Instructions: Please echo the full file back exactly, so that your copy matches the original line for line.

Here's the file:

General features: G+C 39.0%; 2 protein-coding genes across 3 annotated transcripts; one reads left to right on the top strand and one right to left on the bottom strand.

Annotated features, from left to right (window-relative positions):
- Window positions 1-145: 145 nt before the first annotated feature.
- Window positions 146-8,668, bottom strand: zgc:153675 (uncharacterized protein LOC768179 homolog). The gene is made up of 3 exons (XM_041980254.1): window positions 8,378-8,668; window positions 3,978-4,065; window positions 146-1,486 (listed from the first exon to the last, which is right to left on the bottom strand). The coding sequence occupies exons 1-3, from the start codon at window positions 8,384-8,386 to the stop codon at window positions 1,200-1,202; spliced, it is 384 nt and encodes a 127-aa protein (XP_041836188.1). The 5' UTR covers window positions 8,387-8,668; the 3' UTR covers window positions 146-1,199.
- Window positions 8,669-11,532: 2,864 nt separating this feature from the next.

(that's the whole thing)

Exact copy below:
General features: G+C 39.0%; 2 protein-coding genes across 3 annotated transcripts; one reads left to right on the top strand and one right to left on the bottom strand.

Annotated features, from left to right (window-relative positions):
- Window positions 1-145: 145 nt before the first annotated feature.
- Window positions 146-8,668, bottom strand: zgc:153675 (uncharacterized protein LOC768179 homolog). The gene is made up of 3 exons (XM_041980254.1): window positions 8,378-8,668; window positions 3,978-4,065; window positions 146-1,486 (listed from the first exon to the last, which is right to left on the bottom strand). The coding sequence occupies exons 1-3, from the start codon at window positions 8,384-8,386 to the stop codon at window positions 1,200-1,202; spliced, it is 384 nt and encodes a 127-aa protein (XP_041836188.1). The 5' UTR covers window positions 8,387-8,668; the 3' UTR covers window positions 146-1,199.
- Window positions 8,669-11,532: 2,864 nt separating this feature from the next.